In the olden days before the Internet, the fact that some authors used pen names rarely seemed to be questioned. But in the digital age of social media, lines are being increasingly blurred, and some folks are wondering whether or not a pen name is necessary.
Kristen Lamb recently posted about it, and Heidi Cullinan then shared her largely opposing thoughts. I definitely agree with Heidi that it’s a personal decision and not one that should be judged by anyone, and I think using terms such as “Crazyville” don’t help make a potentially touchy subject less contentious.
I also think Lamb’s assertion that “95% of the time” it’s unnecessary is, well, wrong. She raises some great points for new authors to consider, but it’s couched in rather dismissive judginess that unfortunately doesn’t do anyone any favours.
I use a pen name for the simple reason that when I started publishing in 2006 I still had a day job (and I only gave that up in 2013), and I didn’t want a potential employer judging me for writing erotic m/m romance novels. Because some people do judge, whether you want to accept it or not. For me, separation of church and state just made sense. And at this point, I have brand equity in this pen name, and no desire to change it.
I’m also rather puzzled by this:
You will probably have to look into the legal aspects of using another name and will likely require a DBA (Doing Business As) because, if you have any amount of success, you will need to be able to cash the check under another name, do taxes, etc.
It does me no good to use the pen name Fifi Fluffernutter because I want to hide that I write erotica, but then someone goes to buy a book and can only make out the check to Kristen Lamb.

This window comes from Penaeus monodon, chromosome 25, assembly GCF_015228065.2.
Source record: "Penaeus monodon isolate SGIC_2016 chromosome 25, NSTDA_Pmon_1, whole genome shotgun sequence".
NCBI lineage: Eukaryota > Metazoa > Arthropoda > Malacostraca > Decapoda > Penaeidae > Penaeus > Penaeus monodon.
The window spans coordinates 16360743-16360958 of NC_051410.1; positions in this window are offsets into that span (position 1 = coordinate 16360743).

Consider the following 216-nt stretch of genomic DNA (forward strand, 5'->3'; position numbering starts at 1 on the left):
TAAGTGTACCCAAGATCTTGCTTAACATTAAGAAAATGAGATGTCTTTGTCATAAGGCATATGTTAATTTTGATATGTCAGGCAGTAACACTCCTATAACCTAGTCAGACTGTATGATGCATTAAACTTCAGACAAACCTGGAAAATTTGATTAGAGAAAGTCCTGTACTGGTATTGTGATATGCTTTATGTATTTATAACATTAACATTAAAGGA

1. Publishers and book sellers (Amazon, B&N et al.) have an author’s legal name and payment info. I get paid via check or direct deposit into my bank account. No one pays “Keira Andrews.”
2. I don’t do taxes as Keira Andrews. I claim my writing income on my tax return filed under my real name, just like any other self-employed person would claim their income from whatever goods or services they sell. My pen name is irrelevant.
3. Not sure where or how Kristen buys her erotica, but no one who buys my books writes a check to me!
I’ve never found it difficult to be myself on social media or my blog, and having a pen name is really not that hard, honestly. Now, having *two* pen names is definitely more of a pain (although often necessary when writing in two very different genres, or for any number of reasons). When I wrote my YA book, I used a different name since it wasn’t erotic and was aimed at teens. But I didn’t last long blogging and using social media as K.P. Kincaid, and now that the book is out of print, I’m going to revise it and make it new adult so I can publish as Keira Andrews. (The characters are 18 and 19 anyway, so it really will only be a matter of making some tweaks and adding in more sex. Since I love sex, that isn’t a problem!)
But overall, having a pen name hasn’t been a challenge or a hindrance to me, and if an author wants to–or needs to–use one for any reason they deem necessary, I say go for it. I don’t see that it’s anyone else’s place to judge.
What do you think about pen names? Let me know!